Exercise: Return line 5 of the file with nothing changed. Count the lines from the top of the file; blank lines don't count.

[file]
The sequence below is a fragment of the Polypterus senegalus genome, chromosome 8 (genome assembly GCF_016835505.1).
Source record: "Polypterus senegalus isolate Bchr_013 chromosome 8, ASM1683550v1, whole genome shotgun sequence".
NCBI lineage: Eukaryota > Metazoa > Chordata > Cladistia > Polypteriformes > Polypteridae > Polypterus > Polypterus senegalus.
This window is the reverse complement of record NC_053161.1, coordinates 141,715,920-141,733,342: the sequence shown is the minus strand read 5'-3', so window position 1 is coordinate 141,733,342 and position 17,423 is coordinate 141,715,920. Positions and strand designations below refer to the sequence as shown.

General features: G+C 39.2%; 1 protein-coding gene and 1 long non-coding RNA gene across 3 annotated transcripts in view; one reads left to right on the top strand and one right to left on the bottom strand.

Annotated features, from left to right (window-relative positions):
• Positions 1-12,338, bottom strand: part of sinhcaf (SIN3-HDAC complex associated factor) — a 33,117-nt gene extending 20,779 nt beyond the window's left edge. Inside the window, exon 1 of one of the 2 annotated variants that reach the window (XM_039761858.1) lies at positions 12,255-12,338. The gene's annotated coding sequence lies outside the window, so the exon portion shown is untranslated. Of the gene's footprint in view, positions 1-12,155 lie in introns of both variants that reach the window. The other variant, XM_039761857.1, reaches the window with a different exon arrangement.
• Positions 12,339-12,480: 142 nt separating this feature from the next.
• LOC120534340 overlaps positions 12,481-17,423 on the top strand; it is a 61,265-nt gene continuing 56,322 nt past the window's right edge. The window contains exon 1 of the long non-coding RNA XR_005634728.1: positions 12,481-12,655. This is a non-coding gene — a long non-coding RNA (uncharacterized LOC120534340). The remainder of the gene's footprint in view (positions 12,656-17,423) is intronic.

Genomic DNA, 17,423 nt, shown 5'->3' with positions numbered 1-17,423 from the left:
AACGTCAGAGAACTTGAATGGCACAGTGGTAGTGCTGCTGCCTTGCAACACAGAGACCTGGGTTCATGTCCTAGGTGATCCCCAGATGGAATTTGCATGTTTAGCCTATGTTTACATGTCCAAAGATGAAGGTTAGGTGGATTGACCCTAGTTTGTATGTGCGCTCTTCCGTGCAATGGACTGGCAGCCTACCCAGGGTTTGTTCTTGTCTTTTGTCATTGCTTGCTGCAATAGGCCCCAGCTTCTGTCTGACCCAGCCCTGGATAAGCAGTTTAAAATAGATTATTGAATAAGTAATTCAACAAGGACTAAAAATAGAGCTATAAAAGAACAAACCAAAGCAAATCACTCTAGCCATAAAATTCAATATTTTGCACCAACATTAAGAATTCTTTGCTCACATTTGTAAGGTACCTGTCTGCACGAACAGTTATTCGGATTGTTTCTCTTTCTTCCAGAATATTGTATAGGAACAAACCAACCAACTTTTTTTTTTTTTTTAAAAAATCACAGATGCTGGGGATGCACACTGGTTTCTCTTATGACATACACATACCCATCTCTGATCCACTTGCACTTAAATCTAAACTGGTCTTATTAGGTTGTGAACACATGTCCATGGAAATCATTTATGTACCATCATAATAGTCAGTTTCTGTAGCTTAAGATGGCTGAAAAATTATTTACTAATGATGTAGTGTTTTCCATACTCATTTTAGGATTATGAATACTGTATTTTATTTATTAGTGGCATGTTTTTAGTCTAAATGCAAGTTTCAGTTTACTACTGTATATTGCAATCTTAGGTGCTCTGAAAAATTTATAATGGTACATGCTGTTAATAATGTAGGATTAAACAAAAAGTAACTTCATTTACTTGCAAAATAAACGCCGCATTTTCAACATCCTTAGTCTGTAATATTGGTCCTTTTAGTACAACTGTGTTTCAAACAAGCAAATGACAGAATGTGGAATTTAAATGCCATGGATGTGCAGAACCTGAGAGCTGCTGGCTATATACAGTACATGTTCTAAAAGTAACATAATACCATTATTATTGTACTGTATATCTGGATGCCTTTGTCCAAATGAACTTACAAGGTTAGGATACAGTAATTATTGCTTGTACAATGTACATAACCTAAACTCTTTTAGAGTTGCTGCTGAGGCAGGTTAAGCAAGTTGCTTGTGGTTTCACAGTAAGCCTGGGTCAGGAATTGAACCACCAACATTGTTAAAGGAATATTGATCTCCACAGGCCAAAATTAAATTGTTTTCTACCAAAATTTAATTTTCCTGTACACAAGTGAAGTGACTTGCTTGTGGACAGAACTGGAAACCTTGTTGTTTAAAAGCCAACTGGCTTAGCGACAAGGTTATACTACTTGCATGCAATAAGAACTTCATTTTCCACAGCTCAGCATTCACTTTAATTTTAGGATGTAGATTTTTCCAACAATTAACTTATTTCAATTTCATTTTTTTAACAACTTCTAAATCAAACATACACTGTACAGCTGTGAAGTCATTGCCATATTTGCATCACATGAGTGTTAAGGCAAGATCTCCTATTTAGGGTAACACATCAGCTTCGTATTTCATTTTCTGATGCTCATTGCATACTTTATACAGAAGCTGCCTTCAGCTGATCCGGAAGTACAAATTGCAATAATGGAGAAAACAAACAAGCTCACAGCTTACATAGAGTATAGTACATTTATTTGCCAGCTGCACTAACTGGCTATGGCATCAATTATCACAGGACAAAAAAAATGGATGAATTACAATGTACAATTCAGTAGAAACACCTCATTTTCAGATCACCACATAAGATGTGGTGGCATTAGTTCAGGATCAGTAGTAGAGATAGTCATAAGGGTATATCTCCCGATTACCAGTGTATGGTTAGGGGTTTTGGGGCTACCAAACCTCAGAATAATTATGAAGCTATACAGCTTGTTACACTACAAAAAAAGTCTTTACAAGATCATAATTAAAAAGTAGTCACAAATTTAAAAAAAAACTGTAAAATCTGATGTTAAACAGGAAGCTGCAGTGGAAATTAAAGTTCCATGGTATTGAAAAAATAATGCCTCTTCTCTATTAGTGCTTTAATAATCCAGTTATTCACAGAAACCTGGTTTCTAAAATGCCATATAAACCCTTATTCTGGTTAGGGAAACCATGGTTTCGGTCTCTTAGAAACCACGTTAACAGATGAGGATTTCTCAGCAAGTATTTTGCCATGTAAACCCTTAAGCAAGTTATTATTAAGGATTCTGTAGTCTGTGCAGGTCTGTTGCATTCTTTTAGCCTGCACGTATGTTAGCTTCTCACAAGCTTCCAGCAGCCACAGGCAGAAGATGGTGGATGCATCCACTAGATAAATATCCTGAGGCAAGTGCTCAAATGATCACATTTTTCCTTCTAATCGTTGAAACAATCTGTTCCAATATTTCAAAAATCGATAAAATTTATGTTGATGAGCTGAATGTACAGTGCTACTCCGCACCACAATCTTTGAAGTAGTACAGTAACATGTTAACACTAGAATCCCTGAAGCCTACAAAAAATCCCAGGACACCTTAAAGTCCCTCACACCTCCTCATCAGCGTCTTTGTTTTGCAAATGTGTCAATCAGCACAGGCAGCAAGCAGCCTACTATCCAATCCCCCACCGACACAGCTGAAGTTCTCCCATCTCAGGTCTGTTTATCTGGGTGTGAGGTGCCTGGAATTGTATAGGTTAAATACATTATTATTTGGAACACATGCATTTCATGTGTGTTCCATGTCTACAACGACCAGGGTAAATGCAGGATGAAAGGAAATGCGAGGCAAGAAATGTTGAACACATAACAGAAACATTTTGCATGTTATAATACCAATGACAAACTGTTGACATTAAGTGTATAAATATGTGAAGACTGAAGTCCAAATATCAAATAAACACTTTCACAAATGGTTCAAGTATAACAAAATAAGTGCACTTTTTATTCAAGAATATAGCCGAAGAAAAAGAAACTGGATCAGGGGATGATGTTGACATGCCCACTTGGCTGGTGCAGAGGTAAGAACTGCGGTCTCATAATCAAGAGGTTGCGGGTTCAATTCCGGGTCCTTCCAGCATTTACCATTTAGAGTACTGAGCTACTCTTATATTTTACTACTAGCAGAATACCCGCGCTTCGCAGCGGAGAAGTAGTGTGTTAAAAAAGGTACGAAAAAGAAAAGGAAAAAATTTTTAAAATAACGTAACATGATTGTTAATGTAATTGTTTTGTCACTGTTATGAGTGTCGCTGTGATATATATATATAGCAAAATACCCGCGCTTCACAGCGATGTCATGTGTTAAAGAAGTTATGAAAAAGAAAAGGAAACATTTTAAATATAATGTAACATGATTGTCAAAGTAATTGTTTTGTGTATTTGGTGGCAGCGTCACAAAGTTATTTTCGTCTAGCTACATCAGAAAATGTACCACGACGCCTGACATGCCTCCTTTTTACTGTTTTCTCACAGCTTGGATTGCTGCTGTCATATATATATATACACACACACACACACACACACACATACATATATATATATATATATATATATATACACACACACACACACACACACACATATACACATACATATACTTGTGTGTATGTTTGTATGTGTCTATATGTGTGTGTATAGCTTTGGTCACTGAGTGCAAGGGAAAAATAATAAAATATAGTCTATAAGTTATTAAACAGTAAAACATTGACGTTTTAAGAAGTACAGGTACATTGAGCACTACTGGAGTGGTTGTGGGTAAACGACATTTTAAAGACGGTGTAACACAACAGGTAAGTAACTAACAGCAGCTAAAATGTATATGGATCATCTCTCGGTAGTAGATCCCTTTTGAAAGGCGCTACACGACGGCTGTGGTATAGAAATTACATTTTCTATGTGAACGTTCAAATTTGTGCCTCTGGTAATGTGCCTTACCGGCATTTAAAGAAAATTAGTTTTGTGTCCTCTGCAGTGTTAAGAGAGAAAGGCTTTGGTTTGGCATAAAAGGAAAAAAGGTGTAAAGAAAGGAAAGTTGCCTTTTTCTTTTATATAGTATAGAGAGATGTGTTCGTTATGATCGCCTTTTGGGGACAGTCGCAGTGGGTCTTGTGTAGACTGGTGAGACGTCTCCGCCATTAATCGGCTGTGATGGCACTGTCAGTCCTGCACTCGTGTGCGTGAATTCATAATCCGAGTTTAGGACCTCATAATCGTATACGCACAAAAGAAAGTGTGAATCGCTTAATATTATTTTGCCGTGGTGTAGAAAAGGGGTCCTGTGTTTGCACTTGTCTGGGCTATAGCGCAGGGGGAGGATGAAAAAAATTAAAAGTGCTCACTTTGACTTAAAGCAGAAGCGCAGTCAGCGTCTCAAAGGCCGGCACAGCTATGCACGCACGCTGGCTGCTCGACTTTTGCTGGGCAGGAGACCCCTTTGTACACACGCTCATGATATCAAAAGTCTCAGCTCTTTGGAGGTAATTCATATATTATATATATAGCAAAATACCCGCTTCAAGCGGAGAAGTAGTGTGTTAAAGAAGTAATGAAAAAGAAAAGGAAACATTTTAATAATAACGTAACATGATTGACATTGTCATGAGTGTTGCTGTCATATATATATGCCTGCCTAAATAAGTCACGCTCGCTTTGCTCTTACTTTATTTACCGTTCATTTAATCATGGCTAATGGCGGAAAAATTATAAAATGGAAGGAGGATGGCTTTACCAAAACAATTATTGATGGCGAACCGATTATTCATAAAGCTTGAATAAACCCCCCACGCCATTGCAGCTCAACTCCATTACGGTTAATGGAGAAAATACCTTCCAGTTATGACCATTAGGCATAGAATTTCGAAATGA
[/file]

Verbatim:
General features: G+C 39.2%; 1 protein-coding gene and 1 long non-coding RNA gene across 3 annotated transcripts in view; one reads left to right on the top strand and one right to left on the bottom strand.